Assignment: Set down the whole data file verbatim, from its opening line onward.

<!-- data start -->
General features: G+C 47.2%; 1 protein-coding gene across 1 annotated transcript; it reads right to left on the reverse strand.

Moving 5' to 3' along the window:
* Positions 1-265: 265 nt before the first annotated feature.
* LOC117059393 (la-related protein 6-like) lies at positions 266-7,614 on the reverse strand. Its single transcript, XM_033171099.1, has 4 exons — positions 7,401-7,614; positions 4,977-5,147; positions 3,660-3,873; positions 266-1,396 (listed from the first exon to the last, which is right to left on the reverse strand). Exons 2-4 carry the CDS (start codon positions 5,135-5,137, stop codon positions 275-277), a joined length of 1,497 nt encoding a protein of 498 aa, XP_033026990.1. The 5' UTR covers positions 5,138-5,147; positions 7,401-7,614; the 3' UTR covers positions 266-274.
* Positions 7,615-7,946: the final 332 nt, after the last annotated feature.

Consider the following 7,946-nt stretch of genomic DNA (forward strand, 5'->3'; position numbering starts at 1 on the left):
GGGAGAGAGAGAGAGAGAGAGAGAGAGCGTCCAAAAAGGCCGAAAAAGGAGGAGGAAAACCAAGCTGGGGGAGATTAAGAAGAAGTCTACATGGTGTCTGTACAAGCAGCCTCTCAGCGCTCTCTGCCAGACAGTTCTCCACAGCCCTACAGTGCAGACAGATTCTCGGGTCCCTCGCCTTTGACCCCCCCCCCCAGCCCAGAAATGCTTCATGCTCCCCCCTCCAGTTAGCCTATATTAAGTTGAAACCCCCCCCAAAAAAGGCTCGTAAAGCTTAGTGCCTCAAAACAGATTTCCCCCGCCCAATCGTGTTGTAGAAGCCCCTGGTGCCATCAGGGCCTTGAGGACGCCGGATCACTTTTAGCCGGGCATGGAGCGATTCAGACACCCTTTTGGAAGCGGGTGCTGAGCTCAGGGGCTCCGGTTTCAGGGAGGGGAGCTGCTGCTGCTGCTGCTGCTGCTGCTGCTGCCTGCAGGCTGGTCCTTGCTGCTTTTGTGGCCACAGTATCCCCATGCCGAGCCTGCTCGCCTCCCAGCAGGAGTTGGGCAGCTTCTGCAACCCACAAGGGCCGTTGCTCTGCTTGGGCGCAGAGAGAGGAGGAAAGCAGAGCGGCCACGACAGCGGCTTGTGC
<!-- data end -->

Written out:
General features: G+C 47.2%; 1 protein-coding gene across 1 annotated transcript; it reads right to left on the reverse strand.

Moving 5' to 3' along the window:
* Positions 1-265: 265 nt before the first annotated feature.
* LOC117059393 (la-related protein 6-like) lies at positions 266-7,614 on the reverse strand. Its single transcript, XM_033171099.1, has 4 exons — positions 7,401-7,614; positions 4,977-5,147; positions 3,660-3,873; positions 266-1,396 (listed from the first exon to the last, which is right to left on the reverse strand). Exons 2-4 carry the CDS (start codon positions 5,135-5,137, stop codon positions 275-277), a joined length of 1,497 nt encoding a protein of 498 aa, XP_033026990.1. The 5' UTR covers positions 5,138-5,147; positions 7,401-7,614; the 3' UTR covers positions 266-274.
* Positions 7,615-7,946: the final 332 nt, after the last annotated feature.

Consider the following 7,946-nt stretch of genomic DNA (forward strand, 5'->3'; position numbering starts at 1 on the left):
GGGAGAGAGAGAGAGAGAGAGAGAGAGCGTCCAAAAAGGCCGAAAAAGGAGGAGGAAAACCAAGCTGGGGGAGATTAAGAAGAAGTCTACATGGTGTCTGTACAAGCAGCCTCTCAGCGCTCTCTGCCAGACAGTTCTCCACAGCCCTACAGTGCAGACAGATTCTCGGGTCCCTCGCCTTTGACCCCCCCCCCCAGCCCAGAAATGCTTCATGCTCCCCCCTCCAGTTAGCCTATATTAAGTTGAAACCCCCCCCAAAAAAGGCTCGTAAAGCTTAGTGCCTCAAAACAGATTTCCCCCGCCCAATCGTGTTGTAGAAGCCCCTGGTGCCATCAGGGCCTTGAGGACGCCGGATCACTTTTAGCCGGGCATGGAGCGATTCAGACACCCTTTTGGAAGCGGGTGCTGAGCTCAGGGGCTCCGGTTTCAGGGAGGGGAGCTGCTGCTGCTGCTGCTGCTGCTGCTGCTGCCTGCAGGCTGGTCCTTGCTGCTTTTGTGGCCACAGTATCCCCATGCCGAGCCTGCTCGCCTCCCAGCAGGAGTTGGGCAGCTTCTGCAACCCACAAGGGCCGTTGCTCTGCTTGGGCGCAGAGAGAGGAGGAAAGCAGAGCGGCCACGACAGCGGCTTGTGC